Imagine a software component that lets you manage the devices that are running your endpoint software system. Think of your system admin portal as your command center for your endpoint solution. This software feature will allow you to see who is using what device, on top of other features like policy management, which go the extra mile when it comes to administration. From your sysadmin portal, you can configure security in bulk for members of your business. Features such as remote configuration significantly cut down on the amount of time you’d have to spend doing them manually.
2. Policy management
With policy management, you set the standards for security across all of the devices connected to your endpoint security software. This powerful tool lets you not only establish a baseline for security but also lets you establish user hierarchies. For example, you can have some users who are privileged with access to certain remote network drives, and some who aren’t. Additionally, policy management features allow you to set up override policies, meaning you can give select access to certain directories as your business needs demand them. The access-configuration options are nearly limitless.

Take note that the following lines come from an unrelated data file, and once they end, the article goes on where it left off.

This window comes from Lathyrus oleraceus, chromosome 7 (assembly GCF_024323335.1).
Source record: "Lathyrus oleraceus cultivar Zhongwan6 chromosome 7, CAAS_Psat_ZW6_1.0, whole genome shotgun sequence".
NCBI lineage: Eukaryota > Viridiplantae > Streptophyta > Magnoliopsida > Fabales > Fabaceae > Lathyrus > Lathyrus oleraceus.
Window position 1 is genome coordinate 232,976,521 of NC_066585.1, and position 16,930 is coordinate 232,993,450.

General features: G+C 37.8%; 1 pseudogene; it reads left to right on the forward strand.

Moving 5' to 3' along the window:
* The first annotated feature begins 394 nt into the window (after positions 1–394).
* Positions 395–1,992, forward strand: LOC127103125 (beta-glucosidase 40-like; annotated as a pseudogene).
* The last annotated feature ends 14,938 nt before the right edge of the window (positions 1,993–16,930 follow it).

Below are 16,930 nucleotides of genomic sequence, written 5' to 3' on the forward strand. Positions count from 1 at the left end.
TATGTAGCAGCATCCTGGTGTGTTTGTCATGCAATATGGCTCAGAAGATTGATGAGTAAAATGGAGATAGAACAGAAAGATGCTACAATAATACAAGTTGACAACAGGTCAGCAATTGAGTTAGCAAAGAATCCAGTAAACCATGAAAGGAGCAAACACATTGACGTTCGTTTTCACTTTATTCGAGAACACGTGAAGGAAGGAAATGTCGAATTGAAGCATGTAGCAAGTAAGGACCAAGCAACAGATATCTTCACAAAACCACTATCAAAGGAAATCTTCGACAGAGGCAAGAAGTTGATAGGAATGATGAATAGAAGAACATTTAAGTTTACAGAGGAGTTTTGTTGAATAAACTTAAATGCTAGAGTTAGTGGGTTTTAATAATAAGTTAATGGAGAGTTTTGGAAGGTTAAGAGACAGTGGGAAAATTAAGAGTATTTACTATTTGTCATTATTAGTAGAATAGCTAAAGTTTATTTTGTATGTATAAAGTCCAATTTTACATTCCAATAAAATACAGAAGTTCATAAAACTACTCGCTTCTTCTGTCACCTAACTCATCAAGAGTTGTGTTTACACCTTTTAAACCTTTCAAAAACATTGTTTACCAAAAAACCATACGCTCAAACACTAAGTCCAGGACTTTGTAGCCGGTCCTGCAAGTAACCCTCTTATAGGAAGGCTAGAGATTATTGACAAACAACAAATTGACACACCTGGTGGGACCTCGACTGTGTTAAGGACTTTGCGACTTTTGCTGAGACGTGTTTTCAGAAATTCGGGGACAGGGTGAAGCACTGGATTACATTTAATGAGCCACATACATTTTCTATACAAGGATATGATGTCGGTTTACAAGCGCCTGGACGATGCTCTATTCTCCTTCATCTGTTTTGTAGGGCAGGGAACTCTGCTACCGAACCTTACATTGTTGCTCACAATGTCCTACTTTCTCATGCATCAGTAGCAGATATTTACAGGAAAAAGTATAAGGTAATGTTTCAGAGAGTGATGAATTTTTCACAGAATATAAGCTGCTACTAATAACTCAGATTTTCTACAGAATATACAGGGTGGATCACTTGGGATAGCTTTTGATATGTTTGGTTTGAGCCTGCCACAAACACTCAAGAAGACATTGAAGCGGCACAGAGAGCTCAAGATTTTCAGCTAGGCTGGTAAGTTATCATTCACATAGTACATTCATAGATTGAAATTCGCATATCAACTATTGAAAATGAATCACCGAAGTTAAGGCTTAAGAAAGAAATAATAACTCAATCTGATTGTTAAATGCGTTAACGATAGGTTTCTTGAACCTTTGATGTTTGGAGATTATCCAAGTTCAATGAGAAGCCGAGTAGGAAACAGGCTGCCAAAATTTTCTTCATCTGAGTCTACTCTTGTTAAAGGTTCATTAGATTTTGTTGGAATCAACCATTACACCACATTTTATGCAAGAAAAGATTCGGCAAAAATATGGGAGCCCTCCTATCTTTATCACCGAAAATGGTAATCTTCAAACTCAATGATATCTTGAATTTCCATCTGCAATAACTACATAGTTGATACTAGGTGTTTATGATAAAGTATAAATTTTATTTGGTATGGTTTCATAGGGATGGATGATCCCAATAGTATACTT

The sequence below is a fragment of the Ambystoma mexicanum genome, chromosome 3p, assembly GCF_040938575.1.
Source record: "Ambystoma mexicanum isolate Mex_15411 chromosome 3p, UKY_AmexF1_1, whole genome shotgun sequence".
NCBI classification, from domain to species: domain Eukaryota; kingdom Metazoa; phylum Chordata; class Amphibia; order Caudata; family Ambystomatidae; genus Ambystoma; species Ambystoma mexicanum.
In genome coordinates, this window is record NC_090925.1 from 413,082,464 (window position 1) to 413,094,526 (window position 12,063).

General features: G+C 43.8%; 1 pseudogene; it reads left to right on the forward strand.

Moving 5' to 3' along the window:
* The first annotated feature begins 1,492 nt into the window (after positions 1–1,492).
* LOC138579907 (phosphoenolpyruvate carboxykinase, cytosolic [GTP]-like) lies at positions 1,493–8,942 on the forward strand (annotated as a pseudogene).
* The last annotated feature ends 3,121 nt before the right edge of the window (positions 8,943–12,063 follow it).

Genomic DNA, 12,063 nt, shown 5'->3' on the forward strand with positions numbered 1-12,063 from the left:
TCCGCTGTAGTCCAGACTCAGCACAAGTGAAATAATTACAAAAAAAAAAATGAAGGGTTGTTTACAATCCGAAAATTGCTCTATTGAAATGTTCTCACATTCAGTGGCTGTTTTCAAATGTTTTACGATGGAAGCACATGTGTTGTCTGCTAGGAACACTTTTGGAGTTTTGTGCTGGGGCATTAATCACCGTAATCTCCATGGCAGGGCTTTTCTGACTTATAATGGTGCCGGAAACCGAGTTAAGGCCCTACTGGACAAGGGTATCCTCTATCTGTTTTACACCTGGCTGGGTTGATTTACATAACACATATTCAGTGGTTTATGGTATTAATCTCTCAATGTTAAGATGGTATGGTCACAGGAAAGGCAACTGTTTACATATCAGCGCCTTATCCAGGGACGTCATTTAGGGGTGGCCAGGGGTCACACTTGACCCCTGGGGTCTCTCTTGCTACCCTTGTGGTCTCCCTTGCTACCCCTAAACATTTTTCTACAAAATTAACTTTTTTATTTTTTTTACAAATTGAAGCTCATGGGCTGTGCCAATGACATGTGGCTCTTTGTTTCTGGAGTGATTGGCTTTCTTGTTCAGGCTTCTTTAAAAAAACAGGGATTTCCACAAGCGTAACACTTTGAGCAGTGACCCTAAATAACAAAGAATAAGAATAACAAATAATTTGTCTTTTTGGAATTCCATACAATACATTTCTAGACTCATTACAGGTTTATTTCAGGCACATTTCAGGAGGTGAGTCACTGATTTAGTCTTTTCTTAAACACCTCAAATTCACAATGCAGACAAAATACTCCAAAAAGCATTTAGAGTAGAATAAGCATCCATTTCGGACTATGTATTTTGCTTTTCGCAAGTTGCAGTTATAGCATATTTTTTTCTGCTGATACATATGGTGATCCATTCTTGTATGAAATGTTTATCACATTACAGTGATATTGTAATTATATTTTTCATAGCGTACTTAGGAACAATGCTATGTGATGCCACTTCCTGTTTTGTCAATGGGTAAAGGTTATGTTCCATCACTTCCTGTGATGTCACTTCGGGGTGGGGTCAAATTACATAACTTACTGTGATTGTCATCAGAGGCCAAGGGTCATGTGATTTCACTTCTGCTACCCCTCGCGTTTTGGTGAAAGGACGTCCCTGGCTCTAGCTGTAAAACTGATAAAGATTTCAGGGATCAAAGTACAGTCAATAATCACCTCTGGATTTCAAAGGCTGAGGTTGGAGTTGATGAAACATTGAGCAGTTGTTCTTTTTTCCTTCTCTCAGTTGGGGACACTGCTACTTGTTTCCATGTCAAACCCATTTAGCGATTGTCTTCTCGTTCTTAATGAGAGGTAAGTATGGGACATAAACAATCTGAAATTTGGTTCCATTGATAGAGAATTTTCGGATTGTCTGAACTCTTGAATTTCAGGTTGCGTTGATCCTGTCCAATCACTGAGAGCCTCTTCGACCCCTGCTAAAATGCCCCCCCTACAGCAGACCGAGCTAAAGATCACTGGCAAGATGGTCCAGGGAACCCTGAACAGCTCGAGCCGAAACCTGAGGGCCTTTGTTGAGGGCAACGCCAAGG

3. Patch Management
Patches are deeply important in endpoint software systems. They fix everything from meager, annoying bugs, to critical vulnerabilities that might compromise your business data. Patch management is a feature that’s almost as crucial as the patches themselves.
When patches become available from software vendors, there’s a chance the vendors might not detail everything that gets patched — bugs, glitches and all — this is to prevent hackers from taking advantage of unpatched systems. Since they know from the patch notes what to exploit, their job becomes that much easier.
But the power of patch management comes into play when sysadmins are deploying patches to company-wide networks. Management features allow admins to schedule how and when said fixes are deployed, such as during non-business hours. No sense in risking any downtime when you can avoid it.